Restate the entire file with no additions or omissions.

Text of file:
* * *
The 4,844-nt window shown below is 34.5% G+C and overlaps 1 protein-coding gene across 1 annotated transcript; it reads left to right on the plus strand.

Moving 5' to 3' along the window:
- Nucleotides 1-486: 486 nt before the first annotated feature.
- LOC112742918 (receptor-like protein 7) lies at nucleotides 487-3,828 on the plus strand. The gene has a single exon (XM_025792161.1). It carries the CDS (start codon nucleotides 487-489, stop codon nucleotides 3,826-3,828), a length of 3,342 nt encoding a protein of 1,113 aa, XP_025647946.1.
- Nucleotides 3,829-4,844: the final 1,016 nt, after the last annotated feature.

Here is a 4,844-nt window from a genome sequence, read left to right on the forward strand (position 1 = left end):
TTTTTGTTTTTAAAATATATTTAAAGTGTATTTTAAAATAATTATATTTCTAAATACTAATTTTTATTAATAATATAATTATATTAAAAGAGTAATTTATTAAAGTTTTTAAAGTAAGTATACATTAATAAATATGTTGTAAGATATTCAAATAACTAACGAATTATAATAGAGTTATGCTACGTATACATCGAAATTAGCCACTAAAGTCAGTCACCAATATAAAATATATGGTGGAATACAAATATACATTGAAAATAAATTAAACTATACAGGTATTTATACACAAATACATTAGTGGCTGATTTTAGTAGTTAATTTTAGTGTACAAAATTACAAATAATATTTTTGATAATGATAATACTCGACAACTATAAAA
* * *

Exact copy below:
The 4,844-nt window shown below is 34.5% G+C and overlaps 1 protein-coding gene across 1 annotated transcript; it reads left to right on the plus strand.

Moving 5' to 3' along the window:
- Nucleotides 1-486: 486 nt before the first annotated feature.
- LOC112742918 (receptor-like protein 7) lies at nucleotides 487-3,828 on the plus strand. The gene has a single exon (XM_025792161.1). It carries the CDS (start codon nucleotides 487-489, stop codon nucleotides 3,826-3,828), a length of 3,342 nt encoding a protein of 1,113 aa, XP_025647946.1.
- Nucleotides 3,829-4,844: the final 1,016 nt, after the last annotated feature.

Here is a 4,844-nt window from a genome sequence, read left to right on the forward strand (position 1 = left end):
TTTTTGTTTTTAAAATATATTTAAAGTGTATTTTAAAATAATTATATTTCTAAATACTAATTTTTATTAATAATATAATTATATTAAAAGAGTAATTTATTAAAGTTTTTAAAGTAAGTATACATTAATAAATATGTTGTAAGATATTCAAATAACTAACGAATTATAATAGAGTTATGCTACGTATACATCGAAATTAGCCACTAAAGTCAGTCACCAATATAAAATATATGGTGGAATACAAATATACATTGAAAATAAATTAAACTATACAGGTATTTATACACAAATACATTAGTGGCTGATTTTAGTAGTTAATTTTAGTGTACAAAATTACAAATAATATTTTTGATAATGATAATACTCGACAACTATAAAA